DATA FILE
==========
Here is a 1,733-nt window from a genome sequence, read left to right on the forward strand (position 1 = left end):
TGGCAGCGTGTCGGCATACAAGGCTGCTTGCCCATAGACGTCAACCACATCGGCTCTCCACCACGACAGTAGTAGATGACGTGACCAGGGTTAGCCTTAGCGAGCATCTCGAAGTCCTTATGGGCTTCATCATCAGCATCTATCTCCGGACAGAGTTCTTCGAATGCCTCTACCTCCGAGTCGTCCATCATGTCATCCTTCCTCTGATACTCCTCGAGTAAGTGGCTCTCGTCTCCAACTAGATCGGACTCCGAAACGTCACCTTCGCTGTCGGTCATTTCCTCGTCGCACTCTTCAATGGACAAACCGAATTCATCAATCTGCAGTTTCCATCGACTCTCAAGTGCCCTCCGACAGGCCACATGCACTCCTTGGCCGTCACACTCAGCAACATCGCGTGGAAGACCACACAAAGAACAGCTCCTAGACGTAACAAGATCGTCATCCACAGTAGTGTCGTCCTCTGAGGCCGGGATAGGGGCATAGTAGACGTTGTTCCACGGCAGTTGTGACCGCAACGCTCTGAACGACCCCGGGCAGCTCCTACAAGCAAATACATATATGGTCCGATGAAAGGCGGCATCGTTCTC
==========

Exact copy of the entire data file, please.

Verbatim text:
Here is a 1,733-nt window from a genome sequence, read left to right on the forward strand (position 1 = left end):
TGGCAGCGTGTCGGCATACAAGGCTGCTTGCCCATAGACGTCAACCACATCGGCTCTCCACCACGACAGTAGTAGATGACGTGACCAGGGTTAGCCTTAGCGAGCATCTCGAAGTCCTTATGGGCTTCATCATCAGCATCTATCTCCGGACAGAGTTCTTCGAATGCCTCTACCTCCGAGTCGTCCATCATGTCATCCTTCCTCTGATACTCCTCGAGTAAGTGGCTCTCGTCTCCAACTAGATCGGACTCCGAAACGTCACCTTCGCTGTCGGTCATTTCCTCGTCGCACTCTTCAATGGACAAACCGAATTCATCAATCTGCAGTTTCCATCGACTCTCAAGTGCCCTCCGACAGGCCACATGCACTCCTTGGCCGTCACACTCAGCAACATCGCGTGGAAGACCACACAAAGAACAGCTCCTAGACGTAACAAGATCGTCATCCACAGTAGTGTCGTCCTCTGAGGCCGGGATAGGGGCATAGTAGACGTTGTTCCACGGCAGTTGTGACCGCAACGCTCTGAACGACCCCGGGCAGCTCCTACAAGCAAATACATATATGGTCCGATGAAAGGCGGCATCGTTCTC